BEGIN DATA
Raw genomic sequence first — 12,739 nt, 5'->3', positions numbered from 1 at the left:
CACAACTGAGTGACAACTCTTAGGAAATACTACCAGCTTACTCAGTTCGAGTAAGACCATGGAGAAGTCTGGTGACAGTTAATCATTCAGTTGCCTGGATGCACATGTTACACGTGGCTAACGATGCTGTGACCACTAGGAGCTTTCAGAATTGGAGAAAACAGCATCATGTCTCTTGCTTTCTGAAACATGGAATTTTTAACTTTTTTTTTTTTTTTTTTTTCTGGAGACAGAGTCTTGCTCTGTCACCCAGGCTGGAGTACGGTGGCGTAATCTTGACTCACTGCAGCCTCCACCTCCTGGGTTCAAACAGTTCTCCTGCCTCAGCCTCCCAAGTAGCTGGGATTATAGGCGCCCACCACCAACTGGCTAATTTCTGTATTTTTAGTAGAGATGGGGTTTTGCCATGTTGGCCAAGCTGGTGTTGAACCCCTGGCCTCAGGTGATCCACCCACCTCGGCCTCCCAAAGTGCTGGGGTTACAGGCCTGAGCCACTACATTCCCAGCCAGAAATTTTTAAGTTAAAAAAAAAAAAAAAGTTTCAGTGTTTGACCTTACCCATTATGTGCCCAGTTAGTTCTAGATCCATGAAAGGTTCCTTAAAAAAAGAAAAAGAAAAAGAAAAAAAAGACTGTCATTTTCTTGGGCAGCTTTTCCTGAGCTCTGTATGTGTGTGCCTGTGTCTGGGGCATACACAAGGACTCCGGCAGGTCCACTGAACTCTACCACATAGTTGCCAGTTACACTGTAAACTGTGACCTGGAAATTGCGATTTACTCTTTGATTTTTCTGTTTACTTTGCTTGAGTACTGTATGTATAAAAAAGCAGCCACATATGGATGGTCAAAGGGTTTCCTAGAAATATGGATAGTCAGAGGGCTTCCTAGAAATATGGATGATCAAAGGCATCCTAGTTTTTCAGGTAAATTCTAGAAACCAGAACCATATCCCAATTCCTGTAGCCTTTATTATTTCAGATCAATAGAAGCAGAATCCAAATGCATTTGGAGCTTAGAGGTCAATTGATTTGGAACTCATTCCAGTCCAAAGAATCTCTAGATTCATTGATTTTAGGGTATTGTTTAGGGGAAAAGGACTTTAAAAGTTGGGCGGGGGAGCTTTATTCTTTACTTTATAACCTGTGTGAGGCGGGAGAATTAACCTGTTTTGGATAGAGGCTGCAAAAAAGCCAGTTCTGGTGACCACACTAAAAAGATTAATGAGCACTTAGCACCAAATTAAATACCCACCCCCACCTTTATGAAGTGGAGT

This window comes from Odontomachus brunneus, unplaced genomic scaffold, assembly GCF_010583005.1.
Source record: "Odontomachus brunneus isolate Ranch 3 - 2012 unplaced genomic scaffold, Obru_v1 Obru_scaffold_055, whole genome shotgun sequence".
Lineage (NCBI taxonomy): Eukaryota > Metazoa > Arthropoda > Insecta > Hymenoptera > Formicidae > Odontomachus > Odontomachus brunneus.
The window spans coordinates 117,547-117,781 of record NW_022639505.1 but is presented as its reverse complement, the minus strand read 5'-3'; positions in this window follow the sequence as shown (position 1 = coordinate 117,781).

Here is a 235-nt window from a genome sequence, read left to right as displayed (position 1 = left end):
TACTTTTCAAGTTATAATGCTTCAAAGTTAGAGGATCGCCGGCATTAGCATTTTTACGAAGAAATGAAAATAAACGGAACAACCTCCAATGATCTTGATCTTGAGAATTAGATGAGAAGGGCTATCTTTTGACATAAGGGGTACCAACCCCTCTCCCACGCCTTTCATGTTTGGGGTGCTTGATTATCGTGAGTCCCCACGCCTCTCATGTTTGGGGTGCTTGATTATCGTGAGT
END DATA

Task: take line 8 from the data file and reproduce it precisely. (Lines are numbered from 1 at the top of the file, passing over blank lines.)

TACTTTTCAAGTTATAATGCTTCAAAGTTAGAGGATCGCCGGCATTAGCATTTTTACGAAGAAATGAAAATAAACGGAACAACCTCCAATGATCTTGATCTTGAGAATTAGATGAGAAGGGCTATCTTTTGACATAAGGGGTACCAACCCCTCTCCCACGCCTTTCATGTTTGGGGTGCTTGATTATCGTGAGTCCCCACGCCTCTCATGTTTGGGGTGCTTGATTATCGTGAGT